Sunday, 19 June 2011
'No man can step into the same river twice...' or the Paradox of time travel
Wow, this was not quite what I expected, but it was certainly a rollicking great adventure of a book. I was attracted to this title for a couple of reasons, firstly with my rising interest in steampunk I thought it was about time I got around to reading what is regarded as something of a pioneer text within the genre. The other thing that attracted me to this title was the fact that the story involves Samuel Taylor Coleridge, and the bad boy of romantic poetry, Lord Byron, a novel featuring cameos by a couple of the greats of the romantic movement held great appeal. What did surprise me was the apparent absence of technology in this speculative title, I have come to expect the term steampunk to be heavily associated with a kind of retro tech and to be essentially sci-fi in terms of its outlook, but this book is much more a fantasy title, with magic rather than science being the dominate motif. Having made that obvious observation, let me just say that it in no way detracts from the roller coaster ride of what is a great adventure.
A time travel novel that sees the main character transported back to 1810 London as a result of gaps or gates in the time stream which have been created by sinister Egyptian magicians and exploited by an equally sinister millionaire in the twentieth century. The main protagonist, Brendan Doyle becomes involved when he is recruited as a Coleridge expert to escort a fund raising tour into the past, Doyle becomes marooned in a nightmare world where he must struggle to just stay alive, let alone escape back to his own time. Peopled with fantastic grotesques and cliff hanging incident after incident, this novel has a high octane plot that drives the narrative compulsively and compellingly forward. Gypsies, poets, magicians, beggar and thief lords, a clown worthy of our worst nightmares, werewolves and girls disguised as boys, all make this a varied and sensational novel. This is the kind of speculative novel which makes the term speculative fiction so accurate as a genre descriptive. Essentially a time travel novel, it deals with the conundrums presented by the possibility of time travel, but also voices our fascination with the past.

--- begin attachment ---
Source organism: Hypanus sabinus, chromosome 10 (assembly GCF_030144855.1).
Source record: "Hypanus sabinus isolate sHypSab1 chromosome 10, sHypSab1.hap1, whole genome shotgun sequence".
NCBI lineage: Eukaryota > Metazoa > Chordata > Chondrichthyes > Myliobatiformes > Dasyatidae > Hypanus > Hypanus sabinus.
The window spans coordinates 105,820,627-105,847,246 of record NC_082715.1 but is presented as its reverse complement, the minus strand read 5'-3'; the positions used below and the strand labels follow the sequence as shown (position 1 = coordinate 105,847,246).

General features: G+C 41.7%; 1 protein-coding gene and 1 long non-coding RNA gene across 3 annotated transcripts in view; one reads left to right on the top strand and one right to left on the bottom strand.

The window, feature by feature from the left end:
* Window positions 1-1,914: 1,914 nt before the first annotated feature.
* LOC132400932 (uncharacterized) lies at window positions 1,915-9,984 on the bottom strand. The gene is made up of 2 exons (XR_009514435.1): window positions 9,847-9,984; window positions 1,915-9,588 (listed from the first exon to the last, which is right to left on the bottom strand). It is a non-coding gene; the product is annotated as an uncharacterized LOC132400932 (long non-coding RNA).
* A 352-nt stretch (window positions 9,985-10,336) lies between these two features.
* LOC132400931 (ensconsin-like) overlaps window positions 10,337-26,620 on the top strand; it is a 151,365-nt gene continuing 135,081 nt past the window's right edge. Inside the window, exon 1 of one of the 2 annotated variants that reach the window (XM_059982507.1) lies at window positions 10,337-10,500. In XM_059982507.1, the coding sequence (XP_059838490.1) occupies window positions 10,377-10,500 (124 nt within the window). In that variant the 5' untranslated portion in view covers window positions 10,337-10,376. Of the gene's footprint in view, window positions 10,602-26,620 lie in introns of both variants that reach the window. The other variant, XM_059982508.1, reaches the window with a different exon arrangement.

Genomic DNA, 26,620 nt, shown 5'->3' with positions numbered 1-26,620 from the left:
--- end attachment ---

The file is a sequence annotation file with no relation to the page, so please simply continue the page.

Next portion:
I must admit I did not find the character of Brendan Doyle particularly appealing but the mysterious poet William Ashbless was much more compelling. The novel is a little demanding of the reader in that one of the plot devices involves characters switching bodies and to an extent persona's. The damaged magician who becomes the werewolf character Dog faced Joe needs to keep finding new bodies in which to hide, due to the excessive hair growth his condition occasions. Incidentally, other elements in the novel feed into well know London legends, such as the legend of spring heeled Jack, although never explicitly spelled out, the elements are there. The character of Horrabin the clown is vividly realised, the stuff of nightmares, he haunts the pages and potentially the readers dreams and nightmares, he and the terrifying dungeons of the rats castle, his base certainly haunt the dreams of Coleridge:
"This Fuseli-esque scene, together with the familiar - though extra strong this time - ballon-headed feeling and the warm loseness in his joints, made him certain that he had once again taken too strong a dose of laudanum and was hallucinating.
In Xanadu, he'd thought wryly, did STC a morbid dungeon world decree."
Aside from this 1811 London setting, the plot also sees the main character travel further back in time, to take part in a chase across the frozen Thames at the time of the great frost fairs. Part of the novel also occurs in Egypt at the time of the massacre of the Mamelukes, giving Powers the opportunity to write great, dramatic scenes. This is a vividly realised world and a great, (if not literary,) read. To an extent the novel reminded me of a novel I read several years ago called The List of Seven by Mark Frost. I went and dug through the three deep stacks of books that fill the bottom shelves of my book shelves in order to dig that title out and will probably dip back into that in the near future. The Anubis Gates is also a title that will warrant re-reading in the future.
On the back blurb on the edition I have is a quote from a TLS review which I will quote here as it seems to nicely sum up the book:
"An adventure novel ... an impressively intricate time-travel conundrum ... a supernatural thriller ... a literary mystery ... a horror story ... a catastrophe of necromancy and ruin ... virtuoso performance, a display of marvellous fireworks that illuminates everything in flashes."
All and all a great escape!